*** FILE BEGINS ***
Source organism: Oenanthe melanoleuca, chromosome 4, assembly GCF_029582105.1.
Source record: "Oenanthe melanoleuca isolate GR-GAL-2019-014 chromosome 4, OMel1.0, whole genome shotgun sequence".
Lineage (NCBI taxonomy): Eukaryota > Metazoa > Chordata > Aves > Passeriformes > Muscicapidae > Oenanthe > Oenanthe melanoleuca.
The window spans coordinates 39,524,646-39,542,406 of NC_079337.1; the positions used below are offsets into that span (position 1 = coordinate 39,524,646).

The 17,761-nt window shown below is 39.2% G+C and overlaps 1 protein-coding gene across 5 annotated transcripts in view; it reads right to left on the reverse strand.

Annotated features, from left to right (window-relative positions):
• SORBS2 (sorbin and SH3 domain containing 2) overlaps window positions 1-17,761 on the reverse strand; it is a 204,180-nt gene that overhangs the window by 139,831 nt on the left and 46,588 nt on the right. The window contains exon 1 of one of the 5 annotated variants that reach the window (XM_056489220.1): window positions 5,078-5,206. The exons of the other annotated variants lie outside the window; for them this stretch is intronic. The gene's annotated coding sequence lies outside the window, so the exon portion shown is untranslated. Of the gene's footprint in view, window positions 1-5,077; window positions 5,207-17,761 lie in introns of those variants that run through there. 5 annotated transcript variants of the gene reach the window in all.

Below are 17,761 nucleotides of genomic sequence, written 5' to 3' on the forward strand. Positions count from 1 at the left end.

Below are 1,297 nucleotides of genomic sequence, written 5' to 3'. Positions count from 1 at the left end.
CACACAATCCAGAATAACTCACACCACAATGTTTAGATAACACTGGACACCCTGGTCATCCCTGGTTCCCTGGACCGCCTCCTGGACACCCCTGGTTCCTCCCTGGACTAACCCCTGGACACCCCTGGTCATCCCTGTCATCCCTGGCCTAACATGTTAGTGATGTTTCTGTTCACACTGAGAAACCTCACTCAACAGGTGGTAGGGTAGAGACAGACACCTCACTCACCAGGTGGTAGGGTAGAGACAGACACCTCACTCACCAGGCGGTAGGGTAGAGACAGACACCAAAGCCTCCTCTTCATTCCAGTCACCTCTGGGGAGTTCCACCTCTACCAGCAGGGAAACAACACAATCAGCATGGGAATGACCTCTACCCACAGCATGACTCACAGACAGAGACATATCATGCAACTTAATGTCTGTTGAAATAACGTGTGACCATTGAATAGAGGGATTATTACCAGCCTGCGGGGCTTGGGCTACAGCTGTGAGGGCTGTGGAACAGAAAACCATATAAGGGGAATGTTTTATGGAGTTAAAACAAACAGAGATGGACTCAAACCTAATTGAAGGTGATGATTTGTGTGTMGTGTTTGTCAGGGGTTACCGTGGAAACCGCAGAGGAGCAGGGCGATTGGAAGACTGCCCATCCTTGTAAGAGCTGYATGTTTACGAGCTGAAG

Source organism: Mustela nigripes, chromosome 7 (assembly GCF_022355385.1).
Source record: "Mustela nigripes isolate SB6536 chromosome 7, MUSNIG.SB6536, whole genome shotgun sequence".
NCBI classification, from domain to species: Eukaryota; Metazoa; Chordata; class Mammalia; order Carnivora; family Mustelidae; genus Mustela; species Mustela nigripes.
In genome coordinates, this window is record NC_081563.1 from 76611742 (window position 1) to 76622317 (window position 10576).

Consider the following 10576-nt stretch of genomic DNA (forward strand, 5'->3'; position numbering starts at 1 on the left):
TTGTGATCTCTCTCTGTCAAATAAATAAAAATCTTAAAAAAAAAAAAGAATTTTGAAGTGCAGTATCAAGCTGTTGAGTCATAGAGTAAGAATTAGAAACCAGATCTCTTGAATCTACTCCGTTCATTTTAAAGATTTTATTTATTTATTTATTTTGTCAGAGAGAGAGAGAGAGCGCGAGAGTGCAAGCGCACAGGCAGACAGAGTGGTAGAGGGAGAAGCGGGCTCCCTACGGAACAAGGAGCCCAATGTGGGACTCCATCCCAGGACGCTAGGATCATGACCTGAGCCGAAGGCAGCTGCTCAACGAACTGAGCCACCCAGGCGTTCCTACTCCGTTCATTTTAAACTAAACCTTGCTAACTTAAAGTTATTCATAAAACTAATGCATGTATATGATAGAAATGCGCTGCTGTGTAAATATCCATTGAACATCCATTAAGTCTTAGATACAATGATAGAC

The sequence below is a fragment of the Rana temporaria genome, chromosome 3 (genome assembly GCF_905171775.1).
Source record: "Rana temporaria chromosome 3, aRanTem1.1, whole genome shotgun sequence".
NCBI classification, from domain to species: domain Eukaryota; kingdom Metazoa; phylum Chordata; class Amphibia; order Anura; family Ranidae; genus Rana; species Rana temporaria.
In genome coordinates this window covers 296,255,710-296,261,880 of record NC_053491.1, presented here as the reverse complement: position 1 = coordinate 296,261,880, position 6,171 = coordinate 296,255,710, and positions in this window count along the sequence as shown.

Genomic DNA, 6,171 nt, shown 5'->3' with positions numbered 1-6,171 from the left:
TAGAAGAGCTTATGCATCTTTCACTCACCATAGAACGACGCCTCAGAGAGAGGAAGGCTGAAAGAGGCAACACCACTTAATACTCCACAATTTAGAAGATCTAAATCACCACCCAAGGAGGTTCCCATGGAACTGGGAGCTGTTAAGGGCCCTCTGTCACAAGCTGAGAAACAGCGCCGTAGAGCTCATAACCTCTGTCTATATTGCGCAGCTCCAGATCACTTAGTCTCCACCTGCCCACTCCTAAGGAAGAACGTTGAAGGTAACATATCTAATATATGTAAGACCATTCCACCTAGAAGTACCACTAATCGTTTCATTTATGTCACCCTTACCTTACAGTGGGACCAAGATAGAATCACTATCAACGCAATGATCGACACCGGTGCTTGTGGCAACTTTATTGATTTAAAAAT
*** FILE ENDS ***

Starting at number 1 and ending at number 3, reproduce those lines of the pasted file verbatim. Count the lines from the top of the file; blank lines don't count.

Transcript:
Source organism: Oenanthe melanoleuca, chromosome 4, assembly GCF_029582105.1.
Source record: "Oenanthe melanoleuca isolate GR-GAL-2019-014 chromosome 4, OMel1.0, whole genome shotgun sequence".
Lineage (NCBI taxonomy): Eukaryota > Metazoa > Chordata > Aves > Passeriformes > Muscicapidae > Oenanthe > Oenanthe melanoleuca.